But with all this value comes a cost, which is nowhere near the price of digital downloads –the ones you actually pay for! On average, you’re looking at at least $15 for a full-length album if not $20 – $30 for all these classic re-issues or 2 LP (long play) versions of new releases.
SHOW ME THE MONEY
So if vinyl is back, where’s all this money going? Part of the joy of the digital economy has been watching the music industry dinosaurs sweat over losing their profits when it’s been about us enjoying the music all along.
Is this vinyl resurgence another case of the record companies just inventing, or re-inventing a format, so that you feel emotionally compelled to rebuild your music collection in pristine 180gram vinyl while lining their pockets?
And in this age of transparent conscious consumerism, we want to know –when does the money get back to the artist? Is the royalty system working when we buy a record, as it’s not so much the case when you buy a track from itunes? Perhaps there’s another way we could just put money right into musicians hands, other than through their PayPal account.
One place we can put cash back into this circle is through the local economy. If you live anywhere near a major urban hub, alongside your mega chain stores there’s going to be an independent record seller –yes, your local record shop.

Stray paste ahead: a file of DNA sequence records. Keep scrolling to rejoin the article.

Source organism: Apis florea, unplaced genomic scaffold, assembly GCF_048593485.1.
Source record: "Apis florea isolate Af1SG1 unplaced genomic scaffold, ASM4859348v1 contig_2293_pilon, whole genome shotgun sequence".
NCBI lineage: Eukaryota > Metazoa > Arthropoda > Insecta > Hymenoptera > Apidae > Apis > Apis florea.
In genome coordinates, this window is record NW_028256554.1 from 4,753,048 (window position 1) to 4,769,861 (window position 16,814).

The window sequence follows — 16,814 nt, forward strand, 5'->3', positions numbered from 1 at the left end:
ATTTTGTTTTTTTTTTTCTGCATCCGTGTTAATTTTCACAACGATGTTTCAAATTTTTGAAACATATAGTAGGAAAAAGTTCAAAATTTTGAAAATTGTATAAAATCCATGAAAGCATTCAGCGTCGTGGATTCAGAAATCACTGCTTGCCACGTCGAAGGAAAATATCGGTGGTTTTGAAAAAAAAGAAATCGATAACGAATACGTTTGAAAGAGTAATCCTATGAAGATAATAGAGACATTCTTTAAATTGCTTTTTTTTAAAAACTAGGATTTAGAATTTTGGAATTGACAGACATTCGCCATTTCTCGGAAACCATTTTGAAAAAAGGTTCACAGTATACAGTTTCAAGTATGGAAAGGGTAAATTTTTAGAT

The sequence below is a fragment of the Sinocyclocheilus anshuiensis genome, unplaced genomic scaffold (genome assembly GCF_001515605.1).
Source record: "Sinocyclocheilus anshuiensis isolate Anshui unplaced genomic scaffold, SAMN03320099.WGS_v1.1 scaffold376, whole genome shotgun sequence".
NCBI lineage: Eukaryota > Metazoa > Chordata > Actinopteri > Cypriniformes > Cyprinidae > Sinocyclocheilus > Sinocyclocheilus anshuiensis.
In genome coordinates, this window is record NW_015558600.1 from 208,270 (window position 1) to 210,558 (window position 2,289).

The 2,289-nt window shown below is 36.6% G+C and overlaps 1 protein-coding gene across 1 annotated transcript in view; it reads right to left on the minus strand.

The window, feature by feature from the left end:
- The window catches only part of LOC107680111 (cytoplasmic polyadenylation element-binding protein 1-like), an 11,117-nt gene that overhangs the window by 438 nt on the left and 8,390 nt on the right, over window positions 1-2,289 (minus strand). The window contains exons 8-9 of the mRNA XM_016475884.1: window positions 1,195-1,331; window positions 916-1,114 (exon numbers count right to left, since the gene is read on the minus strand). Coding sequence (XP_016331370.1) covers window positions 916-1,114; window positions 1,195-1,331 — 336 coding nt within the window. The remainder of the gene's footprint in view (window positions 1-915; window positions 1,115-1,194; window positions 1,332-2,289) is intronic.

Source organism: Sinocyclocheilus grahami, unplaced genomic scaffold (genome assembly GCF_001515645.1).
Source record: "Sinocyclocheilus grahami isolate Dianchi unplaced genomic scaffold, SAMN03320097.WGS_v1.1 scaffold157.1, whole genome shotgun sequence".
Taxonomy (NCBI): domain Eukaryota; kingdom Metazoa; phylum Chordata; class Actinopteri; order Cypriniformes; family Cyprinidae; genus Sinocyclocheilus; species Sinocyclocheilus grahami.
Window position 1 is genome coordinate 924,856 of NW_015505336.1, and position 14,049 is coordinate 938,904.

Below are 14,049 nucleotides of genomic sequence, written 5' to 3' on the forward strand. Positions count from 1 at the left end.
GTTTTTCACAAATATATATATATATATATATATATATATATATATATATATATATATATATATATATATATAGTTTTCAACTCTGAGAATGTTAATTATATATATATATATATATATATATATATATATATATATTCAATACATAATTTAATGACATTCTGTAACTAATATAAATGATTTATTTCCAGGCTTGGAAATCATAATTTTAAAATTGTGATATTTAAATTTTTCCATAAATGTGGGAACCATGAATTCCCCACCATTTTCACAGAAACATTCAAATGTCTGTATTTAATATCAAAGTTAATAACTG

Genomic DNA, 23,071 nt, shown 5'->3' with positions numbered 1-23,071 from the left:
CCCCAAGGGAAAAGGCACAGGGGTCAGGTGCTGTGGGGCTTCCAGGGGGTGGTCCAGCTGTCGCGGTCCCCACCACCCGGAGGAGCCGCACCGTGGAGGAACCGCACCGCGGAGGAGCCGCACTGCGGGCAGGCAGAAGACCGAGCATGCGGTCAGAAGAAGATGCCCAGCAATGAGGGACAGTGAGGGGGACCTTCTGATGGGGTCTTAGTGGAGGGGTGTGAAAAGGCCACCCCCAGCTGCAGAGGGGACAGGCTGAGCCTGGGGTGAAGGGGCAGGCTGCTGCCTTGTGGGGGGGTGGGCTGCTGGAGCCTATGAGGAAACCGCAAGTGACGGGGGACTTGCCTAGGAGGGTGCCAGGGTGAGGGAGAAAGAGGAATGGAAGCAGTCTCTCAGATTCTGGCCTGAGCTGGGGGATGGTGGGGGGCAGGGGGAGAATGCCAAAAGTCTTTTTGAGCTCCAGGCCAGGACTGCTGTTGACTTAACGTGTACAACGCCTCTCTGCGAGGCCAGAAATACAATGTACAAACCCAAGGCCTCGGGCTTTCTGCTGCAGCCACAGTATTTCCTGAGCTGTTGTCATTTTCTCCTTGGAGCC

Your neighborhood record shop can be a place of magic and community. More than likely the people who work there live nearby and are in the bands you see in the local venues. These people aren’t random user suggestions and playlists from iTunes; they’re the fabric of your city’s music scene.
Right where I live in Echo Park, we’ve been blessed with a new vinyl only (yes only!) shop called Origami Vinyl. Origami opened their doors as of only two weeks ago in this crazy economy on April 3, 2009 –which is saying a lot! You can read about their amazing serendipitous journey here. This place is definitely the inspiration for this entire article. They have become the midwife to my journey of analog listening and vinyl rebirth.
What I find most exciting and wild about the current local record shop is that time no longer exists. In the late 80’s it was hard to find repressing of even early 80’s records. Things were already rare, expensive and collector level if you missed out on the first release. Not much fun for a kid with just a paper route income. But now your local vinyl store is packing a serious assortment of all the classics, from 60’s Rock to 70’s Metal to 80’s British Alternative. Plus all the current releases in brand new, consistently priced, 180-gram vinyl plus digital download copy. Yeah!
If your curious as to where your local record store is, the kind folks at Record Store Day have compiled a list of independent record dealers who participated in their annual event. Go Indy Record Stores!
TIME TO GET PHYSICAL